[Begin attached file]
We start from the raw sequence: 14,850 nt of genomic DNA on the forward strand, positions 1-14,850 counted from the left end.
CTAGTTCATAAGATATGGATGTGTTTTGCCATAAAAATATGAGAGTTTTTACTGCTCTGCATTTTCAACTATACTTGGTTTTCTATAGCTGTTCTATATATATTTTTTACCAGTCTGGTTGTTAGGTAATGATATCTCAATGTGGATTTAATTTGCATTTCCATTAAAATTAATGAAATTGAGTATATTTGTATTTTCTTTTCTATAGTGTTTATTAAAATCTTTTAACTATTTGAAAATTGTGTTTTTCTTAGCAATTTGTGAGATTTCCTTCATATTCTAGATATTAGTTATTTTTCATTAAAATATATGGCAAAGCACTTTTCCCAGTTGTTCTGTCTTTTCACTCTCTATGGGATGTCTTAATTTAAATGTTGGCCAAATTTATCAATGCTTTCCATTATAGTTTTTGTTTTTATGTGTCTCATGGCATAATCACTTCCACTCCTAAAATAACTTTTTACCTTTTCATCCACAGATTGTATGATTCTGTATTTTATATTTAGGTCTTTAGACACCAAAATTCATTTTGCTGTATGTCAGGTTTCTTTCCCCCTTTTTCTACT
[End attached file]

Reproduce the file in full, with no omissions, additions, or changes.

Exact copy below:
We start from the raw sequence: 14,850 nt of genomic DNA on the forward strand, positions 1-14,850 counted from the left end.
CTAGTTCATAAGATATGGATGTGTTTTGCCATAAAAATATGAGAGTTTTTACTGCTCTGCATTTTCAACTATACTTGGTTTTCTATAGCTGTTCTATATATATTTTTTACCAGTCTGGTTGTTAGGTAATGATATCTCAATGTGGATTTAATTTGCATTTCCATTAAAATTAATGAAATTGAGTATATTTGTATTTTCTTTTCTATAGTGTTTATTAAAATCTTTTAACTATTTGAAAATTGTGTTTTTCTTAGCAATTTGTGAGATTTCCTTCATATTCTAGATATTAGTTATTTTTCATTAAAATATATGGCAAAGCACTTTTCCCAGTTGTTCTGTCTTTTCACTCTCTATGGGATGTCTTAATTTAAATGTTGGCCAAATTTATCAATGCTTTCCATTATAGTTTTTGTTTTTATGTGTCTCATGGCATAATCACTTCCACTCCTAAAATAACTTTTTACCTTTTCATCCACAGATTGTATGATTCTGTATTTTATATTTAGGTCTTTAGACACCAAAATTCATTTTGCTGTATGTCAGGTTTCTTTCCCCCTTTTTCTACT